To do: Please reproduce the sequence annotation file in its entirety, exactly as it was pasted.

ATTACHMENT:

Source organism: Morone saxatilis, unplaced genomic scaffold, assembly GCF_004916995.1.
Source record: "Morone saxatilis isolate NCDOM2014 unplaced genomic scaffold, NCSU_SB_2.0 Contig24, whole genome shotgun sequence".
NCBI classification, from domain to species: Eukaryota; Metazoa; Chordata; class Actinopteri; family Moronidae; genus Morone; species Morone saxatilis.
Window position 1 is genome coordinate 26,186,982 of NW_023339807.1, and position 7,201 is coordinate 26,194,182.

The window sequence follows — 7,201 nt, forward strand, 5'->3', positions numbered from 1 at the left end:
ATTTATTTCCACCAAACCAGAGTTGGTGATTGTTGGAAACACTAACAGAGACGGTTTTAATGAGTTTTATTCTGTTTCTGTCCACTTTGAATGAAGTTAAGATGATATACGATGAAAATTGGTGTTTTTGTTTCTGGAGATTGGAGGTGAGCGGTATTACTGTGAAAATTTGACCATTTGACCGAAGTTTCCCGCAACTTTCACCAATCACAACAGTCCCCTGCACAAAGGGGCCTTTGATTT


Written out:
Source organism: Morone saxatilis, unplaced genomic scaffold, assembly GCF_004916995.1.
Source record: "Morone saxatilis isolate NCDOM2014 unplaced genomic scaffold, NCSU_SB_2.0 Contig24, whole genome shotgun sequence".
NCBI classification, from domain to species: Eukaryota; Metazoa; Chordata; class Actinopteri; family Moronidae; genus Morone; species Morone saxatilis.
Window position 1 is genome coordinate 26,186,982 of NW_023339807.1, and position 7,201 is coordinate 26,194,182.

The window sequence follows — 7,201 nt, forward strand, 5'->3', positions numbered from 1 at the left end:
ATTTATTTCCACCAAACCAGAGTTGGTGATTGTTGGAAACACTAACAGAGACGGTTTTAATGAGTTTTATTCTGTTTCTGTCCACTTTGAATGAAGTTAAGATGATATACGATGAAAATTGGTGTTTTTGTTTCTGGAGATTGGAGGTGAGCGGTATTACTGTGAAAATTTGACCATTTGACCGAAGTTTCCCGCAACTTTCACCAATCACAACAGTCCCCTGCACAAAGGGGCCTTTGATTT